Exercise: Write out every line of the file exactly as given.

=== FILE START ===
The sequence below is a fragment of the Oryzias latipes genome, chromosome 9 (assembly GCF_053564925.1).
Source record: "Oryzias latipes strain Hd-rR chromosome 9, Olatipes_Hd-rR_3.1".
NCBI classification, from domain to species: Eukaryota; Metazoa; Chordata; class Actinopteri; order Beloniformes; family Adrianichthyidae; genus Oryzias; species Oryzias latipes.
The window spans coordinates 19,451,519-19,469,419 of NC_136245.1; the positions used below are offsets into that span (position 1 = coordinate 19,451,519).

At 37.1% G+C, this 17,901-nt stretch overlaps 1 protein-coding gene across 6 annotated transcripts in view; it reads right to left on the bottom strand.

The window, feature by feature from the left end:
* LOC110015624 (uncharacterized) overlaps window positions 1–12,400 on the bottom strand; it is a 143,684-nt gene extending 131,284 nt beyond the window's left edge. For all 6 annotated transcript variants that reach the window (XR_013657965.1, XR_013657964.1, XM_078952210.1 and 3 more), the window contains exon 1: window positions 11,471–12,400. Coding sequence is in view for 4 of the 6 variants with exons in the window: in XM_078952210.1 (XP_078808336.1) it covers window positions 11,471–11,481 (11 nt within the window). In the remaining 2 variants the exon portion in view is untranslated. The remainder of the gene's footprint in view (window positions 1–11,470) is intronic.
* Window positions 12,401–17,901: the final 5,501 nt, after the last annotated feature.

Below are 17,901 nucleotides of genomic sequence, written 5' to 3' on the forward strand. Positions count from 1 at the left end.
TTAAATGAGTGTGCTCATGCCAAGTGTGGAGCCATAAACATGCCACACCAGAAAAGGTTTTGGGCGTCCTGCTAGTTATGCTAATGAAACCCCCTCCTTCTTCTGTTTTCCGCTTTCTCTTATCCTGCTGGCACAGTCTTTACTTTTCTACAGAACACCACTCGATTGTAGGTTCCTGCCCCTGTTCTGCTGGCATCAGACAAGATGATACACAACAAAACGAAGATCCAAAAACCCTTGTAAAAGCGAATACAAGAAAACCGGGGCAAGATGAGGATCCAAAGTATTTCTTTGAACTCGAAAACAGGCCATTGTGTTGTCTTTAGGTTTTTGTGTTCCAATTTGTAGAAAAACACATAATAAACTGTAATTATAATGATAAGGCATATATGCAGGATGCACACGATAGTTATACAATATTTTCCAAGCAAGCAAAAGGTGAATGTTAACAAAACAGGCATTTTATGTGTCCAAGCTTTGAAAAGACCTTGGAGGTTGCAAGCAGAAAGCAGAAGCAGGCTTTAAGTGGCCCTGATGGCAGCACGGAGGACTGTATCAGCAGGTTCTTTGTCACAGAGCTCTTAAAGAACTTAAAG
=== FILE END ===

The sequence below is a fragment of the Oryzias latipes genome, chromosome 9 (assembly GCF_053564925.1).
Source record: "Oryzias latipes strain Hd-rR chromosome 9, Olatipes_Hd-rR_3.1".
NCBI classification, from domain to species: Eukaryota; Metazoa; Chordata; class Actinopteri; order Beloniformes; family Adrianichthyidae; genus Oryzias; species Oryzias latipes.
The window spans coordinates 19,451,519-19,469,419 of NC_136245.1; the positions used below are offsets into that span (position 1 = coordinate 19,451,519).

At 37.1% G+C, this 17,901-nt stretch overlaps 1 protein-coding gene across 6 annotated transcripts in view; it reads right to left on the bottom strand.

The window, feature by feature from the left end:
* LOC110015624 (uncharacterized) overlaps window positions 1–12,400 on the bottom strand; it is a 143,684-nt gene extending 131,284 nt beyond the window's left edge. For all 6 annotated transcript variants that reach the window (XR_013657965.1, XR_013657964.1, XM_078952210.1 and 3 more), the window contains exon 1: window positions 11,471–12,400. Coding sequence is in view for 4 of the 6 variants with exons in the window: in XM_078952210.1 (XP_078808336.1) it covers window positions 11,471–11,481 (11 nt within the window). In the remaining 2 variants the exon portion in view is untranslated. The remainder of the gene's footprint in view (window positions 1–11,470) is intronic.
* Window positions 12,401–17,901: the final 5,501 nt, after the last annotated feature.

Below are 17,901 nucleotides of genomic sequence, written 5' to 3' on the forward strand. Positions count from 1 at the left end.
TTAAATGAGTGTGCTCATGCCAAGTGTGGAGCCATAAACATGCCACACCAGAAAAGGTTTTGGGCGTCCTGCTAGTTATGCTAATGAAACCCCCTCCTTCTTCTGTTTTCCGCTTTCTCTTATCCTGCTGGCACAGTCTTTACTTTTCTACAGAACACCACTCGATTGTAGGTTCCTGCCCCTGTTCTGCTGGCATCAGACAAGATGATACACAACAAAACGAAGATCCAAAAACCCTTGTAAAAGCGAATACAAGAAAACCGGGGCAAGATGAGGATCCAAAGTATTTCTTTGAACTCGAAAACAGGCCATTGTGTTGTCTTTAGGTTTTTGTGTTCCAATTTGTAGAAAAACACATAATAAACTGTAATTATAATGATAAGGCATATATGCAGGATGCACACGATAGTTATACAATATTTTCCAAGCAAGCAAAAGGTGAATGTTAACAAAACAGGCATTTTATGTGTCCAAGCTTTGAAAAGACCTTGGAGGTTGCAAGCAGAAAGCAGAAGCAGGCTTTAAGTGGCCCTGATGGCAGCACGGAGGACTGTATCAGCAGGTTCTTTGTCACAGAGCTCTTAAAGAACTTAAAG